Forum for Science, Industry and Business

Sponsored by:     3M 
Search our Site:

 

Study examines whether giving good bacteria reduces infections

03.03.2004


Whether giving good bacteria that normally helps keep the intestinal tract and immune system healthy can reduce infections in intensive-care patients is the focus of a new clinical study at the Medical College of Georgia.


Dr. Robert G. Martindale, gastrointestinal surgeon and nutritionist, is giving ICU patients back good bacteria to see if it can help them avoid infections.



"When people are admitted to intensive care on broad-spectrum antibiotics, we know that 25 to 40 percent of them will get an infection with a resistant bacteria during their stay," says Dr. Robert G. Martindale, gastrointestinal surgeon, nutritionist and principal investigator on the new study.

As the name indicates, these antibiotics are designed to protect patients from infection by a broad range of agents. However, they also can wipe out the natural bacterial flora in the intestinal tract, a disruption with widespread consequences including making the intestinal lining more susceptible to bacterial invasion, impacting the health of colon cells and disarming the immune system.


"We kill all the normal bacteria in our GI tracts, allow these abnormal bacteria to grow and we are in trouble, we have upset the balance," says Dr. Martindale who restores the balance in patients who arrive at MCG Medical Center critically ill from sepsis following routine surgery.

He first prescribes more targeted antibiotic therapy, then returns some of the primary healthy bacteria, such as lactobacillus plantarum, that play many important roles including maintaining a healthy intestinal lining, protecting from invaders such as Salmonella and E. coli, encouraging the activity of macrophages, an immune system component that gobbles up invaders and preventing diarrhea.

"We know very well that the source of sepsis in these patients, 50 to 70 percent of the time, is their own intestines," Dr. Martindale says. "The question is, ’Why?’ Why do bacteria from our own intestines that normally live with us in a nice, healthy relationship become aggressive and infective? Because we give these broad-spectrum antibiotics, we have big operations, GI bleeds … all these things destroy the normal lining of the intestines. Now these bacteria become aggressive."

Giving good bacteria, called probiotics, is accepted therapy in many countries. But even though the bacteria can be found on grocery-store shelves, the therapy has not caught on in the germ-vigilant U.S.A., Dr. Martindale says.

"Americans don’t like the concept," he says, and because the bacteria already are available and affordable, there is little financial incentive for pharmaceutical companies to get involved, although a company not involved in making probiotics is sponsoring his new study.

He hopes the study, the country’s first large, randomized trial to assess probiotics’ effectiveness in reducing infections in ICU patients, will help change that.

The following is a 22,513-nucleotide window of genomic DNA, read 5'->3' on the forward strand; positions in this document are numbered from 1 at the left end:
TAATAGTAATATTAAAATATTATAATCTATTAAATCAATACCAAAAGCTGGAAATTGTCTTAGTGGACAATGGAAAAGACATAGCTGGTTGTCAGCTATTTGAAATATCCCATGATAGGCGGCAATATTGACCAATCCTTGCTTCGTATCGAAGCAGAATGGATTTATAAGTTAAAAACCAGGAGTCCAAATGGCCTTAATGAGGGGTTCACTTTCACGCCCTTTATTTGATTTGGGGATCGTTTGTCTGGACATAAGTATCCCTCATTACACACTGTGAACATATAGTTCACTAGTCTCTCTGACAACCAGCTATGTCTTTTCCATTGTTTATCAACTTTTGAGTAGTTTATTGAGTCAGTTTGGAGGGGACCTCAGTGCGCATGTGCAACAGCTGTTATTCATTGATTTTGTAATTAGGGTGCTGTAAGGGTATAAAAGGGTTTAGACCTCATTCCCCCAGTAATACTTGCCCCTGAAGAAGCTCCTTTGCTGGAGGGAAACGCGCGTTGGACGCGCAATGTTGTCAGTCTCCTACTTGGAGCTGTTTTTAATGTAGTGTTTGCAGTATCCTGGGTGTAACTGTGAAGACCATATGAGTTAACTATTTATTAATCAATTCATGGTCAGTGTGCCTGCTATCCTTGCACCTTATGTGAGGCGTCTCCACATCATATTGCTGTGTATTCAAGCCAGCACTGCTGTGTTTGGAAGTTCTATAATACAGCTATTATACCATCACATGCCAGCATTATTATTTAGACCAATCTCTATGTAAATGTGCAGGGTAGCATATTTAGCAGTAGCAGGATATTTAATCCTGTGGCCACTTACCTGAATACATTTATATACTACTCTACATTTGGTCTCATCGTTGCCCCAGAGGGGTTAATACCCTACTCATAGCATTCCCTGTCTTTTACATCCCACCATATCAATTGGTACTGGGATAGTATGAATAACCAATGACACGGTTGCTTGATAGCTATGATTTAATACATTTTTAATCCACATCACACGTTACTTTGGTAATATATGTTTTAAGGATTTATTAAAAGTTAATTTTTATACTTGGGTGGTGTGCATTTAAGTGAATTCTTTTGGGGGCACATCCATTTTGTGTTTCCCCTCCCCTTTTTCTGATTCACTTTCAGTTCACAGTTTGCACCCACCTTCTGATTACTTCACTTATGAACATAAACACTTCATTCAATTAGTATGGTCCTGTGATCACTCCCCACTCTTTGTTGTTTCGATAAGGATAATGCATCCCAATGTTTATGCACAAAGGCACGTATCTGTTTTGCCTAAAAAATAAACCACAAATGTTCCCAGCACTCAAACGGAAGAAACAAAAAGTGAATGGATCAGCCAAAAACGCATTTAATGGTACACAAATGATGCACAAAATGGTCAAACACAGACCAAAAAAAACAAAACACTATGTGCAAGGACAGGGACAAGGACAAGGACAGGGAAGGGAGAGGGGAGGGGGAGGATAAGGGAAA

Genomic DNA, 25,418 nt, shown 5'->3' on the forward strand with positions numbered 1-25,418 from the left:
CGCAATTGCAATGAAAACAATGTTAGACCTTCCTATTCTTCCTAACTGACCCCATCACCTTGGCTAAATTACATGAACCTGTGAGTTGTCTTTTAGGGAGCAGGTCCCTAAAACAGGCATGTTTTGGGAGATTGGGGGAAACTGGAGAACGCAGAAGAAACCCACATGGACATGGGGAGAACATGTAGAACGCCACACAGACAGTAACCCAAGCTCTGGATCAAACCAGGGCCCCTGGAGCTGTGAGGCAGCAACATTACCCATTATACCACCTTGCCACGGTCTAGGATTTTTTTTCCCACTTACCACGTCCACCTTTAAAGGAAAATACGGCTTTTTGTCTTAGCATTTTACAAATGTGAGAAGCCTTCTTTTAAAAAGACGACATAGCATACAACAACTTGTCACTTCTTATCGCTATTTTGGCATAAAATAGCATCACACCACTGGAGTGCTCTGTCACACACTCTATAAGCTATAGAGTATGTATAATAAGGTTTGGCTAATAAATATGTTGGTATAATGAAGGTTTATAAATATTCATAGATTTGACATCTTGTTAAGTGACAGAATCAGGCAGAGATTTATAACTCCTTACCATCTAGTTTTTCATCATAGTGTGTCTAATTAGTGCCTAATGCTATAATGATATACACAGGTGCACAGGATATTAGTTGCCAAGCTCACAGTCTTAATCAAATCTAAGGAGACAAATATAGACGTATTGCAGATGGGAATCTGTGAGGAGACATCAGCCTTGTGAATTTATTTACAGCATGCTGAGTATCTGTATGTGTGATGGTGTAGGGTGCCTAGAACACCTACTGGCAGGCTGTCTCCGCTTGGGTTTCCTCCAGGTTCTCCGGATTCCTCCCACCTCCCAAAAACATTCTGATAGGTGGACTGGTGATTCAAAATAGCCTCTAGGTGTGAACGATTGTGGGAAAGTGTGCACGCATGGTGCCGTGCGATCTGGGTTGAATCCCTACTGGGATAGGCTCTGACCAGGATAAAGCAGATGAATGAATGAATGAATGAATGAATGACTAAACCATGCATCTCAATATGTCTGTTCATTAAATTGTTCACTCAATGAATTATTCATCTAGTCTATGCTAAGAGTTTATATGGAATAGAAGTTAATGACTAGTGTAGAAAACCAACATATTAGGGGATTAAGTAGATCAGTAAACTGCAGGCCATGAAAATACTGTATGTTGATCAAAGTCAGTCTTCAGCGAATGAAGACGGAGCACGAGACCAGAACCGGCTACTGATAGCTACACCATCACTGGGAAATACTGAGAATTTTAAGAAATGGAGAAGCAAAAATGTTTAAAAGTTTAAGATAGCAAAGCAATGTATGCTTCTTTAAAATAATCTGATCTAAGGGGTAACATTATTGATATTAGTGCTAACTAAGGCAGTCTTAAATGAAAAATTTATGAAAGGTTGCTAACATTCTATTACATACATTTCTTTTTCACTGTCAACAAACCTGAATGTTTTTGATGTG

Eligible patients include those on broad-spectrum antibiotics admitted to adult ICUs at MCG Medical Center. Louisiana State University in Shreveport also will enroll patients and the University of Maryland in Baltimore likely will as well, Dr. Martindale says.

He plans to enroll a total of 400 patients in one of three study arms he designed. Twice a day for 10 days, patients will receive either a placebo, probiotics or probiotics in conjunction with non-digestible fibers called prebiotics, which encourage the growth and activity of good bacteria. Pairing prebiotics and probiotics is called symbiotics.

"These bacteria are good," says Dr. Martindale and it’s not just hospitalization and antibiotics that are destroying them. Rather, it’s the American lifestyle in general, with its emphasis on cleanliness and a diet low in fiber and high in refined, processed food that is weakening the natural, protective mechanisms of the gut and surrounding immune cells. "Humans that eat a good mixed diet with lots of fiber have plenty of Lactobacillus plantarum. Americans have little," he says.

Dr. Martindale has spent two years exploring probiotics’ potential in restoring a healthy, normal flora including collaborating with Dr. Vadivel Ganapathy, biochemist and interim chair of the MCG Department of Biochemistry and Molecular Biology, who studies nutrient transport systems.

In research currently published as an accelerated communication in the Journal of Biological Chemistry, Dr. Ganapathy helps explains the importance of eating fruits and vegetables and not abusing antibiotics. His work details SLC5A8, a transporter that he has found delivers short-chain fatty acids to colonic cells to help keep them healthy. This was a missing piece of the puzzle of how the colonic cells use glucose found in the indigestible plant cells walls that make it to the colon. Good bacteria produce an enzyme that enables the glucose to be released. In the process of fermenting this glucose so it can be used as energy, bacteria also produce energy-packed short-chain fatty acids.